Physicians in the Greater Toronto Area have told CBC News that anecdotally, they are seeing increased numbers of younger people with severe forms of COVID-19 seeking care at hospitals. Infectious disease experts say the apparent shift could be partly due to the spread of variants of concern in Ontario.
A total of 13,894 samples that tested positive for COVID-19 have also screened positive for the tell-tale genetic mutation that indicates the presence of a variant of concern, the province said in its update today, including 666 more yesterday.
Samples that screen positive for the mutation then go for whole genomic sequencing, an intensive laboratory process that can result in reporting lags of several weeks. Sequencing allows labs to pinpoint exactly which variant of concern is present in a swab.
Ontario's COVID-19 science advisory table, a group that helps inform the government's pandemic response, estimates that variants of concern currently account for about 55 per cent of all new COVID-19 cases.
The seven-day averages of samples that screen positive for variants are even higher in some public health units, according to the province. In Toronto, the seven-day average is 63.5 per cent, while in Durham Region, it is 62.6 per cent.
Meanwhile, the Ministry of Education reported another 409 school-related cases were confirmed between last Friday and yesterday afternoon, including 333 students, 75 staff members and one person who was not identified. A total of 48, or about one per cent of Ontario's 4,828 publicly-funded schools, are currently closed due to the illness.
The province also recorded nine more deaths of people with COVID-19, bringing the official toll to 7,253.
Family doctors call for bigger part in vaccine effort
Public health units administered 50,659 doses of vaccines yesterday. Some 301,043 people in Ontario have now received both shots of a vaccine.
Meanwhile, Peel Region's percentage of Ontario's vaccines administered has fallen dramatically, while its overall percentage of doses allocated sits far below its overall percentage of the province's population.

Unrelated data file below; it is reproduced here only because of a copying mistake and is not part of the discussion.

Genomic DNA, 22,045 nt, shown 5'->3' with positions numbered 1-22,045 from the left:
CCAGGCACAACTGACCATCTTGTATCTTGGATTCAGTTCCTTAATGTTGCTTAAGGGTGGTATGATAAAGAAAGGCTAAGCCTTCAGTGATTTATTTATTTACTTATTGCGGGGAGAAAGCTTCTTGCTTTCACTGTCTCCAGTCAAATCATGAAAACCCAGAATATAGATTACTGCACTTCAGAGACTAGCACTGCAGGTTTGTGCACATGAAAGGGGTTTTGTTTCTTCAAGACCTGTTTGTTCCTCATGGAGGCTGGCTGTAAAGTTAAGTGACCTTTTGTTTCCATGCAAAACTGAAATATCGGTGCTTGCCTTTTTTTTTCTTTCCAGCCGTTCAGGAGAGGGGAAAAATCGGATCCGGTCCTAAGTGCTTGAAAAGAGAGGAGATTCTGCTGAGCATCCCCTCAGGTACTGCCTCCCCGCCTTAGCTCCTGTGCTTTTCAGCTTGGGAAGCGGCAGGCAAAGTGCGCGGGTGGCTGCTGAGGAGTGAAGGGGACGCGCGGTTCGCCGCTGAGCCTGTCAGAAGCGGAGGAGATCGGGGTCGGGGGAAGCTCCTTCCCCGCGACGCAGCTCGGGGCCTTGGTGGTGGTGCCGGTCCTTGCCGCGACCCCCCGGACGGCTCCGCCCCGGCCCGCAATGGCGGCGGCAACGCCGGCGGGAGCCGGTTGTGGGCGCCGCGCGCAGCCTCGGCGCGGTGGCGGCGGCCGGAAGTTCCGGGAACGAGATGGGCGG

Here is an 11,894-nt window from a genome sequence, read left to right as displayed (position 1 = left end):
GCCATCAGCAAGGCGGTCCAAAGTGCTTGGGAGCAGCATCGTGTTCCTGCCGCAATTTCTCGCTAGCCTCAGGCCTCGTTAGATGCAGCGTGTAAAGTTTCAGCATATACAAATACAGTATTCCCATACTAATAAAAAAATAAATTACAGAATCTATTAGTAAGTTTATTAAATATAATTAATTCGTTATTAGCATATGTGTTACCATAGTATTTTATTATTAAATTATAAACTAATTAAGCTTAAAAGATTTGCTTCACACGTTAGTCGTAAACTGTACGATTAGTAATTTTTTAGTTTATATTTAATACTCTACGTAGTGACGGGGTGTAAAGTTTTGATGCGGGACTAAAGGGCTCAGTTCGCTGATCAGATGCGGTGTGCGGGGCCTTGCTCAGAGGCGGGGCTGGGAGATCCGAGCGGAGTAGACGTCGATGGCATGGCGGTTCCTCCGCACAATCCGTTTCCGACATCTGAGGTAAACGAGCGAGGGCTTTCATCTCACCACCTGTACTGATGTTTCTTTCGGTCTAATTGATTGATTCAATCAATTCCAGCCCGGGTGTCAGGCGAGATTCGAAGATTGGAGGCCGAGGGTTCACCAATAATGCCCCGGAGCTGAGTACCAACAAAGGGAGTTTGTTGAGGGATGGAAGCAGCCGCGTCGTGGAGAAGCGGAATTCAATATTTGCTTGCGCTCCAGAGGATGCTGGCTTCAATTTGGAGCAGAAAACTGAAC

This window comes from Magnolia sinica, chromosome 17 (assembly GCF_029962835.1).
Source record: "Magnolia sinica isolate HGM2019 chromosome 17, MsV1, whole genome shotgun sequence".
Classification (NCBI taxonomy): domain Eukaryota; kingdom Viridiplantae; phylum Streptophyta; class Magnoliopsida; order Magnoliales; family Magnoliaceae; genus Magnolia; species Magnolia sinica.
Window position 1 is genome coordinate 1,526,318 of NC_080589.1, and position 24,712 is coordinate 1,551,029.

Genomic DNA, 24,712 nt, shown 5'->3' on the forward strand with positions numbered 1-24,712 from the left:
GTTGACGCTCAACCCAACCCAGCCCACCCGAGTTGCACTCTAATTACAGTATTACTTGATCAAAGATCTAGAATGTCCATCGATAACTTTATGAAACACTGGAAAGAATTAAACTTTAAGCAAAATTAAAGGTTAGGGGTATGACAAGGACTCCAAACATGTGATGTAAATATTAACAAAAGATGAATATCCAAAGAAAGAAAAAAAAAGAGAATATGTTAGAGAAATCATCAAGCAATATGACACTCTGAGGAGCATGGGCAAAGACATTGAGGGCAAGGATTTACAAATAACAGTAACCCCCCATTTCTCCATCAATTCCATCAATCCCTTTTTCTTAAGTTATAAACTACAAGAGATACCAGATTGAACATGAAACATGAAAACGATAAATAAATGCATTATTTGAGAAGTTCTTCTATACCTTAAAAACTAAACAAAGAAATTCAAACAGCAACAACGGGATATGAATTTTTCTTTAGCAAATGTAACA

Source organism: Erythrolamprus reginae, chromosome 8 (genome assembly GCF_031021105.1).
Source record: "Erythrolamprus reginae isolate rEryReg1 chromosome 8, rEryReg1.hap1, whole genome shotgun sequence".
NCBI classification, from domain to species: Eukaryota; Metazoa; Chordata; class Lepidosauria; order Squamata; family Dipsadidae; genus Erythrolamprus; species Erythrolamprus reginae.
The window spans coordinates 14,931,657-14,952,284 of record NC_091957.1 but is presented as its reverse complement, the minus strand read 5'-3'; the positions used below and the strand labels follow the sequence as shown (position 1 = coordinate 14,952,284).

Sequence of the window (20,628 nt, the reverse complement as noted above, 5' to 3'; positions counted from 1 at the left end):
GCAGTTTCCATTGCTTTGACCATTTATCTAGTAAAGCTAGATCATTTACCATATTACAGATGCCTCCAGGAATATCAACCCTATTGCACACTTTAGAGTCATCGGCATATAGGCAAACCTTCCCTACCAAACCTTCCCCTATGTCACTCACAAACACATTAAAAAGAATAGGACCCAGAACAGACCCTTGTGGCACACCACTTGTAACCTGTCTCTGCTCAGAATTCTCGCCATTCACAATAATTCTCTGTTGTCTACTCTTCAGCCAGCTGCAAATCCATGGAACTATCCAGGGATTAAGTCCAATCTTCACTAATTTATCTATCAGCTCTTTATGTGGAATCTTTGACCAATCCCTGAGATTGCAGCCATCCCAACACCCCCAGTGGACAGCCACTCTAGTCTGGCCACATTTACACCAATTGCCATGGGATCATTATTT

The region, which makes up 10.5 percent of Ontario's population, has only received 6.7 percent of vaccine doses. For many Peel residents, it's a recipe for even more risk in a pandemic that has already battered the region.
Also Tuesday, the Ontario College of Family Physicians said that a recent survey found 60 per cent of vaccine-hesitant respondents were more likely to get immunized if a family doctor endorsed and administered their shot.
Dr. Liz Muggah, president of the group, said it's in the public interest to have family doctors more involved in giving out the Oxford-AstraZeneca and Moderna shots, which have less stringent storage requirements.
Some family physicians in Toronto, Peel Region, Hamilton, Guelph, Peterborough and Simcoe-Muskoka are offering Oxford-AstraZeneca shots to patients aged 60 and older as part of a pilot project.
There have also been calls for family doctors to be more involved in helping vaccinate seniors who can't access mass immunization sites.
Health Minister Christine Elliott said more vaccine supply will be sent to primary care physicians in the future, though she did not provide specifics.
Province provides details on Phase 2 of vaccine rollout
Ontario, meanwhile, outlined strategies for vaccinating priority groups in the next phase of the rollout set to begin in April. The phase will offer shots to people who are considered at risk due to their age, job, neighbourhood or health condition.
A document shared with health units and clinics broke down categories of people who can't work from home. It encouraged workplace vaccinations and said employers should consider letting workers use paid time off to get their shots.
The government advised health units to work with communities to make vaccines accessible in hot spot neighbourhoods.
It also advised clinics to develop lists of backup recipients for remaining doses if people don't show up to appointments.
With files from Lucas Powers and The Canadian Press